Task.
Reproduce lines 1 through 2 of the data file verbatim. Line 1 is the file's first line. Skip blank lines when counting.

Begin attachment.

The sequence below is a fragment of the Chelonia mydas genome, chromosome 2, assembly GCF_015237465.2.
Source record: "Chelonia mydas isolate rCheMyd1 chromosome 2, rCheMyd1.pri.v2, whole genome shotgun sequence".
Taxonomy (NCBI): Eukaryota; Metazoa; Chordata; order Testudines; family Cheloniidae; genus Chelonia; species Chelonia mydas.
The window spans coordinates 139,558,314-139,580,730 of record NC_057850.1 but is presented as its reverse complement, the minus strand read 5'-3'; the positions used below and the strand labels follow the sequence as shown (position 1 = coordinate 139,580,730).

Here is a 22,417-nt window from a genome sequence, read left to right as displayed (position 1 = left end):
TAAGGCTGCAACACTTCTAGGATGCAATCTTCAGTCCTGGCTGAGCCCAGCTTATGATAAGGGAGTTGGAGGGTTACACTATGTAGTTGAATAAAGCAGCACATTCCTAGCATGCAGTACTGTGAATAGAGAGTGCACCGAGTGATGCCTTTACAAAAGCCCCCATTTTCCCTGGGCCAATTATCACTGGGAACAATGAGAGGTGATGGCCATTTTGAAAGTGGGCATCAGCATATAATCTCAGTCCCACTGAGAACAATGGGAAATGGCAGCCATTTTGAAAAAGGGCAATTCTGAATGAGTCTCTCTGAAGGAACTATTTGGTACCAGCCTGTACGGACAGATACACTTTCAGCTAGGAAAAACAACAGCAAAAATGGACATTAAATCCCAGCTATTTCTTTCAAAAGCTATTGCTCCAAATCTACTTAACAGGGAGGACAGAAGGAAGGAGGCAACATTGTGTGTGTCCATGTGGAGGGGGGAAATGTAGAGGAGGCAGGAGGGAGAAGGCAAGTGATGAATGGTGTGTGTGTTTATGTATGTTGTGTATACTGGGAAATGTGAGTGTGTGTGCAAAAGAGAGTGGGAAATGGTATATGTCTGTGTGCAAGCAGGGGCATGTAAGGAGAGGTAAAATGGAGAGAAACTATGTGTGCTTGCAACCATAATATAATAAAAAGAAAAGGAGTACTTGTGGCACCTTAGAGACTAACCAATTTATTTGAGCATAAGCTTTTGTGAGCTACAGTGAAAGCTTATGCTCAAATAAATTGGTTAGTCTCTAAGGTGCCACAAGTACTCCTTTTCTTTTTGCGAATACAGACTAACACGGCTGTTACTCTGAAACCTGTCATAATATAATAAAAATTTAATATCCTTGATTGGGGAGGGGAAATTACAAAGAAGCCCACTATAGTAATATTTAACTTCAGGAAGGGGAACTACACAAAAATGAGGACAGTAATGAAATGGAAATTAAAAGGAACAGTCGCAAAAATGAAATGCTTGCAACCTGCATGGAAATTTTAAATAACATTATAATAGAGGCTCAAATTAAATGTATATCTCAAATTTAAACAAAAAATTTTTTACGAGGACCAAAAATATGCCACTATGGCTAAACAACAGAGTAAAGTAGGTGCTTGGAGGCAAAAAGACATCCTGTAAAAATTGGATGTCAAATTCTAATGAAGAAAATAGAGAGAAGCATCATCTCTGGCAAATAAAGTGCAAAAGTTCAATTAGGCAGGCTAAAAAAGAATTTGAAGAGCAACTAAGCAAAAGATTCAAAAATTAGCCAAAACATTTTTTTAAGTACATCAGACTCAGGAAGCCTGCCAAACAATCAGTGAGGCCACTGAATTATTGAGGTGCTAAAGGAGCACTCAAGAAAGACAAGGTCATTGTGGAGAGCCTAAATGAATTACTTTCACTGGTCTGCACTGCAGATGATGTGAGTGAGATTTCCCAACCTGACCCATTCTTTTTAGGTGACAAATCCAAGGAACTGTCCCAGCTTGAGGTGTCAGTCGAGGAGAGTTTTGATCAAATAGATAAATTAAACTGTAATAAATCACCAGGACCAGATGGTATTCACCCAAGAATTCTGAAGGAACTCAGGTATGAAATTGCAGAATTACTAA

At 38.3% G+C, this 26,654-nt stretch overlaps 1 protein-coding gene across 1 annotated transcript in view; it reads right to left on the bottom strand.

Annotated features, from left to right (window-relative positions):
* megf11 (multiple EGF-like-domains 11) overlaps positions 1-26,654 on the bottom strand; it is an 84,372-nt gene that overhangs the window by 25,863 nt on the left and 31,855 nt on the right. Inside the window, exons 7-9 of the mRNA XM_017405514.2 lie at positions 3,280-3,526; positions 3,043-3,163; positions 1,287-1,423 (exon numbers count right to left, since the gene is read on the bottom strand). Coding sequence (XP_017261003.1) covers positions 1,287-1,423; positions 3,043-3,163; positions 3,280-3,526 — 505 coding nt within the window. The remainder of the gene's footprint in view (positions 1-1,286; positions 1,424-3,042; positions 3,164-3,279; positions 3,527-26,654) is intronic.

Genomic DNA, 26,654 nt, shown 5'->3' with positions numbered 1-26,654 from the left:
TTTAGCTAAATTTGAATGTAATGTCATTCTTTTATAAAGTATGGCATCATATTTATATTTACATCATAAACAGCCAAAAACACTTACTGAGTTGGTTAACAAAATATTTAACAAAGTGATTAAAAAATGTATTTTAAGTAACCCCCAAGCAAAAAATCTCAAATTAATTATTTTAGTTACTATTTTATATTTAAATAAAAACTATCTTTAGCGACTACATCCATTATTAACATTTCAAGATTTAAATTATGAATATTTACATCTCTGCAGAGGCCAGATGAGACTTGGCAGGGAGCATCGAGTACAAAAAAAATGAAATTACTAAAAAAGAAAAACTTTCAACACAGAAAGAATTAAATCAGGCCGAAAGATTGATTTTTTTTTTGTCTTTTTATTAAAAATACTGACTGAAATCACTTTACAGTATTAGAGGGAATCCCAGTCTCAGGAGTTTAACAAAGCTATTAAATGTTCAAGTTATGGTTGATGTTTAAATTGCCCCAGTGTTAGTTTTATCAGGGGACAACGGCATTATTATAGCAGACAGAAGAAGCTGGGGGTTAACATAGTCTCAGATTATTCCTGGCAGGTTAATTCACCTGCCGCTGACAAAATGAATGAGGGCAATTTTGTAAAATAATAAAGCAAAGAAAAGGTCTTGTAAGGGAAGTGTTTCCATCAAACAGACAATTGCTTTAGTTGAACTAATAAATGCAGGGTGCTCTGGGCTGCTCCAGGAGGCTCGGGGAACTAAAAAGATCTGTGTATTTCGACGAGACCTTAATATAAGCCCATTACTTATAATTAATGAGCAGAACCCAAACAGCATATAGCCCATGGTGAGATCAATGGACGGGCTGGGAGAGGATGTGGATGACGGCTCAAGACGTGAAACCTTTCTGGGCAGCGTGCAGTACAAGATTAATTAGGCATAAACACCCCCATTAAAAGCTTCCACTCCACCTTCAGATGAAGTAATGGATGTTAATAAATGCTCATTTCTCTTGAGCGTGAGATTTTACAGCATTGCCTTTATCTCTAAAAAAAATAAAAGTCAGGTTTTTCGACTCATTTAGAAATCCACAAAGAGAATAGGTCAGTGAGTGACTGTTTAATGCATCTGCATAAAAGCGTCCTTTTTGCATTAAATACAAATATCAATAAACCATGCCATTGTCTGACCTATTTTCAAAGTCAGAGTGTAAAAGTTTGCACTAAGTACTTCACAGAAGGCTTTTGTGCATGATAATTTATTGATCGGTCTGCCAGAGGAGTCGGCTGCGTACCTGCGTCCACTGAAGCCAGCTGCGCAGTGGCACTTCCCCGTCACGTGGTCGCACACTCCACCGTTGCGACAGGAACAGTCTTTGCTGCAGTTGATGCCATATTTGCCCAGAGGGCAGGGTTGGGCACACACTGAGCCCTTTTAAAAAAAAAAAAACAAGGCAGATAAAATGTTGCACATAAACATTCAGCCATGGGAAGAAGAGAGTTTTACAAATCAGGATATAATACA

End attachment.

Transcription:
The sequence below is a fragment of the Chelonia mydas genome, chromosome 2, assembly GCF_015237465.2.
Source record: "Chelonia mydas isolate rCheMyd1 chromosome 2, rCheMyd1.pri.v2, whole genome shotgun sequence".